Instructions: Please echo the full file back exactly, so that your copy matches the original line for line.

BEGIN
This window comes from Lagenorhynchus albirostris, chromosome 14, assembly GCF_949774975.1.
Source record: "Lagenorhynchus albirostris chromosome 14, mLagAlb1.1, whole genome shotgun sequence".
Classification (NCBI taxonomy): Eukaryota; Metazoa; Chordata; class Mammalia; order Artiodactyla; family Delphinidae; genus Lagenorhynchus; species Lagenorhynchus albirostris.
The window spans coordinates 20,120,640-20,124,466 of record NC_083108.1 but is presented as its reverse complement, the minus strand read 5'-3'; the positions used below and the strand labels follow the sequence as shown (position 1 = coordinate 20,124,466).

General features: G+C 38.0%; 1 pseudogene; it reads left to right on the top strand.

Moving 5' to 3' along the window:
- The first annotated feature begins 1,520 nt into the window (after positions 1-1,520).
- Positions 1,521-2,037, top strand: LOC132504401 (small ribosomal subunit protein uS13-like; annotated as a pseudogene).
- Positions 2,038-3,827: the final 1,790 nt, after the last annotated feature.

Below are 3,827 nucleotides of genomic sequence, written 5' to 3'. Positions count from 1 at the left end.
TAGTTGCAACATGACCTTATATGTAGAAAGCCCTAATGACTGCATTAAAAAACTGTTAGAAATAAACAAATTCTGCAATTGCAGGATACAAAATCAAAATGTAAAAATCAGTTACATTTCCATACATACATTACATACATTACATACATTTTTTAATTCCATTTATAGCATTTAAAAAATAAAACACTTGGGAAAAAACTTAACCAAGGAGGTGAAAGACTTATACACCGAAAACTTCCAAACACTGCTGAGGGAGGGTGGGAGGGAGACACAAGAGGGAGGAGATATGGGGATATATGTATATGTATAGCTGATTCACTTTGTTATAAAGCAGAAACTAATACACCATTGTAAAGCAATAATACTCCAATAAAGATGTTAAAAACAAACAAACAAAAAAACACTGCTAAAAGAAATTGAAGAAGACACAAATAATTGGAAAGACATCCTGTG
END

This window comes from Lagenorhynchus albirostris, chromosome 14, assembly GCF_949774975.1.
Source record: "Lagenorhynchus albirostris chromosome 14, mLagAlb1.1, whole genome shotgun sequence".
Classification (NCBI taxonomy): Eukaryota; Metazoa; Chordata; class Mammalia; order Artiodactyla; family Delphinidae; genus Lagenorhynchus; species Lagenorhynchus albirostris.
The window spans coordinates 20,120,640-20,124,466 of record NC_083108.1 but is presented as its reverse complement, the minus strand read 5'-3'; the positions used below and the strand labels follow the sequence as shown (position 1 = coordinate 20,124,466).

General features: G+C 38.0%; 1 pseudogene; it reads left to right on the top strand.

Moving 5' to 3' along the window:
- The first annotated feature begins 1,520 nt into the window (after positions 1-1,520).
- Positions 1,521-2,037, top strand: LOC132504401 (small ribosomal subunit protein uS13-like; annotated as a pseudogene).
- Positions 2,038-3,827: the final 1,790 nt, after the last annotated feature.

Below are 3,827 nucleotides of genomic sequence, written 5' to 3'. Positions count from 1 at the left end.
TAGTTGCAACATGACCTTATATGTAGAAAGCCCTAATGACTGCATTAAAAAACTGTTAGAAATAAACAAATTCTGCAATTGCAGGATACAAAATCAAAATGTAAAAATCAGTTACATTTCCATACATACATTACATACATTACATACATTTTTTAATTCCATTTATAGCATTTAAAAAATAAAACACTTGGGAAAAAACTTAACCAAGGAGGTGAAAGACTTATACACCGAAAACTTCCAAACACTGCTGAGGGAGGGTGGGAGGGAGACACAAGAGGGAGGAGATATGGGGATATATGTATATGTATAGCTGATTCACTTTGTTATAAAGCAGAAACTAATACACCATTGTAAAGCAATAATACTCCAATAAAGATGTTAAAAACAAACAAACAAAAAAACACTGCTAAAAGAAATTGAAGAAGACACAAATAATTGGAAAGACATCCTGTG